In the days of film, negatives were converted to photographs by 1) using chemical baths for dipping in the dark room or 2) sending to a photo processing lab. Due to the cost, expense and time spent processing in the darkroom, many photographers chose sending their negatives off to the labs. As technology evolved to digital, many cameras now offer options of shooting in JPG, RAW and both at the same time depending on your specific camera. We'll cover a brief description of RAW and JPG, followed by two key benefits of shooting in RAW.
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What is JPG?
JPG is a standard file format type that was developed by the Joint Photographic Experts group. When JPG is selected, your camera becomes the processing lab. You've made decisions on the settings and taken the picture. Before you see the photograph, your camera has rendered the image based on what it saw using your settings. This includes reducing digital noise, applying sharpening, adding blacks, manipulating shadows and applying color tones, hues and luminance. In other words, a lot of post processing control has been turned over to the camera.
This leads to the primary benefit of working with the JPG format. The files are ready to be used upon download from your camera with no or minimal processing needed.
Note: When creating the JPG file, the camera also makes the decision to get rid of information that it didn't use. The data not used is discarded and no longer available, even in post processing software.
What is RAW?
As JPG is a camera processed file, think of RAW similarly as a digital negative. A RAW file is a record of exactly what the camera's sensor saw using the settings you selected. Since it is the original recording, all of the data is there to be worked with in post processing. After processing with your own workflow software, the file is then exported to a JPG (or other) to be printed or shared.
RAW is 1) Easy and fun and 2) Provides versatility and control.
Easy and Fun
For some, there's a perception that shooting in RAW is hard or difficult. Quite the contrary, with practice, trial and error, it's easy and enjoyable. Shooting in RAW and processing images requires a bit more time in post processing. When the digital RAW image appears on your computer screen, it may appear a little flat or more dull than you remembered. That's because it's the ‘negative' waiting for you to ‘digitally dip' the image using post processing software. Post processing brings the image to life.
Let's look at the same RAW image right out of the camera and then after post-processing in Lightroom. You'll notice that the sky and colors are flat and boring. With a few touches of the sliders in Lightroom (aka ‘digital dipping), the colors come to life. The processing included minor adjustments of exposure, color saturation, lifting of shadows and vibrance.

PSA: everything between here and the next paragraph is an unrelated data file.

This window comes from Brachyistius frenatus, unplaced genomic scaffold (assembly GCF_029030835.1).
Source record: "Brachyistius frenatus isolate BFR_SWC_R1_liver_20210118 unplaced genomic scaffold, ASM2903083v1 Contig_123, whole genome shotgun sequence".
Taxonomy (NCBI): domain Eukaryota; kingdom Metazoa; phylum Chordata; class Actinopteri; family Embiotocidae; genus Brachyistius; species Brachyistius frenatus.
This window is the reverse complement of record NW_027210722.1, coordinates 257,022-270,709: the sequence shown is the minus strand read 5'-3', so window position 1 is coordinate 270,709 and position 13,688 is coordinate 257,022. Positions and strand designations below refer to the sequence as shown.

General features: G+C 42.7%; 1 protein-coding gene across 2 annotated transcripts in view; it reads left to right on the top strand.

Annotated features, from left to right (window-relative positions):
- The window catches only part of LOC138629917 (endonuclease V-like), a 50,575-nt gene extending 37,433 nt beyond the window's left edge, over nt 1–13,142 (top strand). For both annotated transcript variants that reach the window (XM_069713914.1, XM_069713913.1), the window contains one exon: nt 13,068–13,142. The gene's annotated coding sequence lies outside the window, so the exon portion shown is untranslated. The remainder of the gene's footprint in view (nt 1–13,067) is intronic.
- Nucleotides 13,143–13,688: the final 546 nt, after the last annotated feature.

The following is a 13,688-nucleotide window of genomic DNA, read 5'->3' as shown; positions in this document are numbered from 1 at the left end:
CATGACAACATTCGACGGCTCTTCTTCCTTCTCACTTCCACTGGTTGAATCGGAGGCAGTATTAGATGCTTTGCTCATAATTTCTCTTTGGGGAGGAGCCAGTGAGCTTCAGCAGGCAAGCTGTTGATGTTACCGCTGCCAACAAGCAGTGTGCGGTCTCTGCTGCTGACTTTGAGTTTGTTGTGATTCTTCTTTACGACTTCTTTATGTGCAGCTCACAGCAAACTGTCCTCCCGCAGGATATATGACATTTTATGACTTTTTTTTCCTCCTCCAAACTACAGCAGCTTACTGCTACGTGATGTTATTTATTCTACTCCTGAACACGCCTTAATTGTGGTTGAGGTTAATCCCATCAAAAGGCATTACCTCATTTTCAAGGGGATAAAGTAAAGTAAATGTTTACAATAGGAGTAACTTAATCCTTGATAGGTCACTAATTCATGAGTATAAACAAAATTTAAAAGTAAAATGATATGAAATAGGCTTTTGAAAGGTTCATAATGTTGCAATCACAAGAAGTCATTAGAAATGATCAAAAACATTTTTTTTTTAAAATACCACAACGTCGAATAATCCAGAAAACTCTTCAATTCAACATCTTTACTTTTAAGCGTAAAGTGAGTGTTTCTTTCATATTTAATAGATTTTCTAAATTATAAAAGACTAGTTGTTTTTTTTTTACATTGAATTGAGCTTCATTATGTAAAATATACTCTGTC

Post processing software requires an investment in time to understand the file management system, how to use the tools available and to develop your own image processing workflow. Examples of two post processing software options include (if you have a favorite that's not listed, you are welcome to add it in the comments):
Different photographers have their own personal preferences in workflow. To see an example of my workflow, refer to: Lightroom & Wildlife Photography: How to Create Magical Impact
Versatility & Control
We all like to have some level of control in our lives. Some of us may be more control freaks than others. Using RAW, we have control over white balance, tonal range (this refers to the darkest shadows to the brightest highlights), temperature, shadows, highlights, color, etc. We can make adjustments many times over without damaging the information in the file.
In the original RAW image below, the colors are very washed out. The photograph was taken right before sunrise. I had set my camera to auto bracketing so I would have multiple exposures of the same photograph. The first is the original RAW image was a bit overexposed. The details are faint, the sky is almost colorless.
Here's the same image with post processing adjustments applied.
Considerations with RAW:
- Larger files as a result of all the data in the image, requires more disk space
- Requires post processing software
- An investment of a bit more time in learning and developing your own workflow, upfront and over time
- Complete processing & creativity control over the image in post processing
If you're just getting started with photography, I recommend starting with RAW or shooting in both RAW and JPG. The later eats up memory on your cards but good to try a few times. With digital I started with RAW and am glad that I did. As my post processing techniques have evolved and changed over time, I've gone back and reprocessed some of my early digital images. With RAW, I had the original file and all the details to work with.